I’ve noticed that it is becoming increasingly rare for me to working on my local machine, and it will continue being less and less relevant what my local machine is as long as I can connect to a remote server through.
A short history of dev setups
As a web-developer at Better AG 2012-2015, most of our development happened on dev machines (which were all Macbooks) but then the deployment environment was linux and it was a miracle (and the skill of the dev-ops team) that we were able to seamlessly move from dev to production without issues most of the time.
However, since I’ve started research in machine learning (2015-now), most of heavy lifting happens on cloud servers. In case of the Max Planck Institute for Software Systems, these are beefy 48 core + 1.5 Tb RAM machines (called brain servers) or 32 core + 500 Gb RAM machines (called pinky servers).
However, during my time here, I’ve never had trouble setting up my development environment because of a strategic decision which the dev-ops team here took: that of putting the
$HOME for all users on the NFS.
This meant that whatever (user-local) environment I setup on my local workstation (a 4 CPU, 8 Gb RAM machine), would seamlessly be replicated on the servers.
This was great, I didn’t have to think much about how to install the
node_modes or copy over
This comes at a small cost that the local operations on the workstations are a little slow (as all disk I/O happens over LAN), but because the LAN connection is very good, it is seldom an issue.
End of Devnnocence?
However, this solution of sharing the home folder across machines is not a feasible solution and it still ends up requiring a lot from the local machine.
This problem of quickly setting up dev environments becomes relevant when dev machines change quickly. I’ve started working on a web-app which I intend to host on a remote machine finally. Since the app would require a DB, I tried setting up docker on my MacBook, but I ran into some issues and my MacBook slowed to a near crawl with MongoDB and Redis running in their respective containers. Hence, I decided to spin up a remote server and to move my dev setup there.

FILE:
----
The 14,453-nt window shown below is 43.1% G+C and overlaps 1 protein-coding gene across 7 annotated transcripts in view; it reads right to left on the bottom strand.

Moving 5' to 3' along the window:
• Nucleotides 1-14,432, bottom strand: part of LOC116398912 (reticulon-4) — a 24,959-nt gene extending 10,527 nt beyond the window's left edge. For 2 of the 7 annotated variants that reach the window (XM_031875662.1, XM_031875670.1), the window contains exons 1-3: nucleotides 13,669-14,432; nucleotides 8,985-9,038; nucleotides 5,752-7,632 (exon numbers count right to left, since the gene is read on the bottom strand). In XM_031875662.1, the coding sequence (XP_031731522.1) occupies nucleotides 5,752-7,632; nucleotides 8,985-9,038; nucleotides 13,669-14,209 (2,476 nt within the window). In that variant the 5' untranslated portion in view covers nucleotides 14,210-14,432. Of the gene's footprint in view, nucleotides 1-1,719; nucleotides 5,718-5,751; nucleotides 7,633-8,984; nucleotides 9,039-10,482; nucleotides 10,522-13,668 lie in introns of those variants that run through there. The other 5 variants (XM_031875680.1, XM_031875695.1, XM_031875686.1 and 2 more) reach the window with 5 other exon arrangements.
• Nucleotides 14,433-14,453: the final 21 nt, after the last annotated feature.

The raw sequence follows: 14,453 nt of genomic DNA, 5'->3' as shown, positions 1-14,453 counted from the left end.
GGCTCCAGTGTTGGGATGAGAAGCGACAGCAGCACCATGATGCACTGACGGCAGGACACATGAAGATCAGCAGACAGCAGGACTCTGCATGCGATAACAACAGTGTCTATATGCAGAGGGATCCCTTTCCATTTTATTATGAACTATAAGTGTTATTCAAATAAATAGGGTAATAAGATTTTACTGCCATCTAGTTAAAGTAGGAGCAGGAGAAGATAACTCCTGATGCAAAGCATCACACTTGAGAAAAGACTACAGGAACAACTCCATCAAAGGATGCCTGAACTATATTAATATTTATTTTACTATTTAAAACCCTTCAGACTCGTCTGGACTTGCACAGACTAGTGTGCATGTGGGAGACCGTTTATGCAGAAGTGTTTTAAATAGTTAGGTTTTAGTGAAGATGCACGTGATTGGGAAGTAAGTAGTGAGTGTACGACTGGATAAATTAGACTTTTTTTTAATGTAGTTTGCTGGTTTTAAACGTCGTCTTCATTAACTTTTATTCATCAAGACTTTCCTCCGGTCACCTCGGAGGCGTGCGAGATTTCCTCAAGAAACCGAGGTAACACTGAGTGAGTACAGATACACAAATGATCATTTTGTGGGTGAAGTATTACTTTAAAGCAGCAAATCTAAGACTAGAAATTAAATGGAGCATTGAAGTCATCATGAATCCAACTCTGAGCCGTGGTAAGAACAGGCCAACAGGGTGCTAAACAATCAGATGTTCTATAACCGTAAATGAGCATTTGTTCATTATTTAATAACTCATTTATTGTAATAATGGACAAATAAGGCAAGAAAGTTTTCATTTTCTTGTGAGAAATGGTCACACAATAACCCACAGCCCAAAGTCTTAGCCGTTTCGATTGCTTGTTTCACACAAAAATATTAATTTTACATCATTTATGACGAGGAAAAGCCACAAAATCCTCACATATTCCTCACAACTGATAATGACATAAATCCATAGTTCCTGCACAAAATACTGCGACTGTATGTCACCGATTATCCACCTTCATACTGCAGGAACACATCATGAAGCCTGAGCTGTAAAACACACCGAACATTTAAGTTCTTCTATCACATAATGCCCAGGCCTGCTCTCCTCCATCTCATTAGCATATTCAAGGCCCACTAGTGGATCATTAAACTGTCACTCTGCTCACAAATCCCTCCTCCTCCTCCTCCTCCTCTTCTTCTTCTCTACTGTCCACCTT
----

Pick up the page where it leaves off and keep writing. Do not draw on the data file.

I remember werehamster using Boxen to setup his MacBooks, and I wanted something similar but for servers I spin up on Vultr, DigitalOcean, AWS, or Google cloud. Hence, I did not want to use a platform specific solution (like AWS images, or start-up scripts which assume a shell/OS). I remembered puppet being a pain to work with because it required all remote machines to run a puppet daemon. Then I remembered ansible.
So, after a few hours as I spun up bigger and bigger machines to be able to
yarn build my little web-app, I also tweaked and perfected my ansible-playbook and put it on GitHub for good measure: musically-ut/ansible-setup-dev.
It is a relatively simple script which does the following:
- Create a user (default:
musicallyut) on the remote machine and ensure that the user can
sudowithout any passwords.
- Copy over the ssh key to allow me to log into the remote machine easily (no access via passwords).
- Install various packages on the remote machine:
- Copy over all the dotfiles to the remote machine, and setup
- Install the
powerline-fontson the machine.
- Set up
nvmand install Node version 12.
miniconda3and extract it.
I deliberately avoided using ansible-galaxy because I wanted to control each command which is run on the remote machine and do it just as if I would have run it. I do not want accidental overwriting of paths or configs, and I did not need anything particularly complicated anyway.
So far, I am quite happy with the setup. The playbook is OS and platform agnostic, and is easy to tweak.
An alternate solution which I have not tried yet is to go full container, i.e., installing only docker on the remote machine and then creating a
DOCKERFILE which exposed ports. However, I’ve not seen that approach work very well yet. If you do use that approach, do let me know.